"I'll larn ye to come inter a decent neighborhood an' slander its women.
We might say, 'so slander any man friend as to expect him to do this or that unworthy thing for you.']
If we said that 'optimates' signified the men who bribed and abused office under the banner of the Senate and its connections, and that 'populares' meant men who bribed and abused office with the interests of the people outside the senatorial pale upon their lips, we might do injustice to many good men on both sides, but should hardly be slandering the parties.
he may slander a few more eminent characters, he may go on to deride venerable and holy institutions, he may stir up more discontent and sedition, but he will have no peace of mind within ...
"Don't mind me," said Ralph; "I was just talking, as usual, at random, and slandering the sex.
Don't you go for to slander Trehayne.
"What's the matter with it?" replied D.K.T. "The matter with it," spoke Mr. Wilbram terribly, "is that it slanders my wife.
Men of reflection felt that no well-regulated mind can ever engage in slandering one person for the purpose of elevating another.
And they say the head lady of themprioress, or abbess, as they called herwithstood him, and cursed him, in the name of the Lord, for a hypocrite who robbed harmless women under the cloak of punishing them for sins they'd never committed (for they say, sir, he went up to court, and slandered the nuns there for drunkards and worse).
This is for all: [Sidenote: beguide] I would not, in plaine tearmes, from this time forth, Haue you so slander any moment leisure, [Sidenote: 70, 82] As to giue words or talke with the Lord Hamlet: Looke too't, I charge you; come your wayes.
"'But such proceeding is worthy of Friar Rodriguez, who, following his system of confusing a part with the whole, tries to condemn another's book, and mistakes the rays of the sun for the sun itself, all with the purpose of slandering the author and calling him Freemason.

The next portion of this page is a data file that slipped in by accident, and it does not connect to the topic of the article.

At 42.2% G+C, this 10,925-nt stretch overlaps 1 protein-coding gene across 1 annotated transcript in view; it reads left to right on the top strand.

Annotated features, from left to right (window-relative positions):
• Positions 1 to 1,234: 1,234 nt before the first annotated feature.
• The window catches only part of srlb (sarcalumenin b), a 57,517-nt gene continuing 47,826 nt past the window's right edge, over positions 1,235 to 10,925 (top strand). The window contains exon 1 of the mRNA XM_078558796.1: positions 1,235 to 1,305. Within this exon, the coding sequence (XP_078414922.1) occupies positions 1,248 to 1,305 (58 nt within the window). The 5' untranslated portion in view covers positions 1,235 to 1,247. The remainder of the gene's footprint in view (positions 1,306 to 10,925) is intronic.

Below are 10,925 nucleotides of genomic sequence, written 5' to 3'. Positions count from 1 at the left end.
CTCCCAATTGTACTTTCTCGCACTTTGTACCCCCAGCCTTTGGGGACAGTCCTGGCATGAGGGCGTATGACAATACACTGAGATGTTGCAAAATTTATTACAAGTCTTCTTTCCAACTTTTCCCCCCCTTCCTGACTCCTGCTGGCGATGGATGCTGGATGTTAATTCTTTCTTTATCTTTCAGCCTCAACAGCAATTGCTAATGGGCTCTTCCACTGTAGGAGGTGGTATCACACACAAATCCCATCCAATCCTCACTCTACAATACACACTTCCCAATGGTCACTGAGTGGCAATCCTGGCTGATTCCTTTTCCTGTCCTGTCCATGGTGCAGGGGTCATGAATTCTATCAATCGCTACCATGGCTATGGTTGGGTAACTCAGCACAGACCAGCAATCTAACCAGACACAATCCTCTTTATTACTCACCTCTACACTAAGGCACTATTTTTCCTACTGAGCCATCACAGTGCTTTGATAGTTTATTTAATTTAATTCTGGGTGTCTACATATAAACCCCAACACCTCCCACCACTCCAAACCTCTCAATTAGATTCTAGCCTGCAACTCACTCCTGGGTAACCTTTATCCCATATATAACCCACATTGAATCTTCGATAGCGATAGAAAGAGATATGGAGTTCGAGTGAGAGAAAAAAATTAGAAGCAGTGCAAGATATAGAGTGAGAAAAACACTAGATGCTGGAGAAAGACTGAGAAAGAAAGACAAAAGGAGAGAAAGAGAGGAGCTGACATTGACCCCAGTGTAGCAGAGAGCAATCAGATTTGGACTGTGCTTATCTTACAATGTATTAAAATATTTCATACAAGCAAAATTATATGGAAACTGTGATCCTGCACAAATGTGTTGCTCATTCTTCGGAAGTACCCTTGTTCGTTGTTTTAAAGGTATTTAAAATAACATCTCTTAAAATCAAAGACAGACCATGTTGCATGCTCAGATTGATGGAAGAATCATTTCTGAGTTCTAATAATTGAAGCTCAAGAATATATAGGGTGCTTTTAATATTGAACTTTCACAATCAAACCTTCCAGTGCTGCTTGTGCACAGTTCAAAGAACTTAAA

349, n. 2; said to have slandered, iv.
What is to keep a member of the legislature from slandering people? State five powers which can be exercised only by the senate.
He used to give way to violent anger and slandered Julia as a stepmother, while upon Augustus he heaped abundant reproaches in the matter of his paternal inheritance.
The Spanish women at the factory had slandered her native place.
But he was accused of slandering the clergyhe had called them corrupt; of having neglected the duties of hospitality, for he dined generally alone; of having used expressions unbecoming of the house of God, for he was severe and sarcastic; of having encroached on the jurisdiction of foreign bishops in having shielded a few excommunicated monks; and of being guilty of high treason, since he had preached against the sins of the empress.
Godfrey Mills, had, as could be proved by witnesses, slandered the prisoner in an abominable manner, and the prosecution were not intending for a moment to attempt to establish the truth of his slander.
Couldst thou know How they have slandered thee, heaped curse on curse!
"The best way is, to slander Valentine."Ib., p. 83.
A PARTIAL MAN Is the opposite extreme to a defamer, for the one speaks ill falsely, and the other well, and both slander the truth.
Blind madness his haughty stomach spurred, And he slandered the Godhead with sinful word, And strutting in pride he blasphemed, the crowd Of servile courtiers applauding loud.
A member of the first-seated and highest class amongst the judges, muffled like the rest, but the tone of whose voice, and the stoop of whose person, announced him to be more advanced in years than the other two who had before spoken, arose with difficulty, and said with a trembling voice, "The child of the cord who is before us, has been convicted of folly and rashness in slandering our holy institution.
He made his first mistake by slandering Schumann, not knowing the A B C of a woman's heart.
But do not let the slandering Devil slander to you that blessed word, Duty, and make you afraid of it, and shrink from it, as if it meant something burdensome, and troublesome, and thankless, which you suppose you must do for fear of punishment, while you have a right to see how little of it you can do, and try to be let off as cheaply as possible.
They sold indulgences, they invented pious frauds, they were covetous under pretence of poverty, they had become luxurious in their lives, they slandered the regular clergy, they usurped the prerogatives of parish priests, they enriched their convents, they accommodated themselves to the wishes of the great, and were marked by those peculiarities of which the Jesuits were accused in the time of Pascal.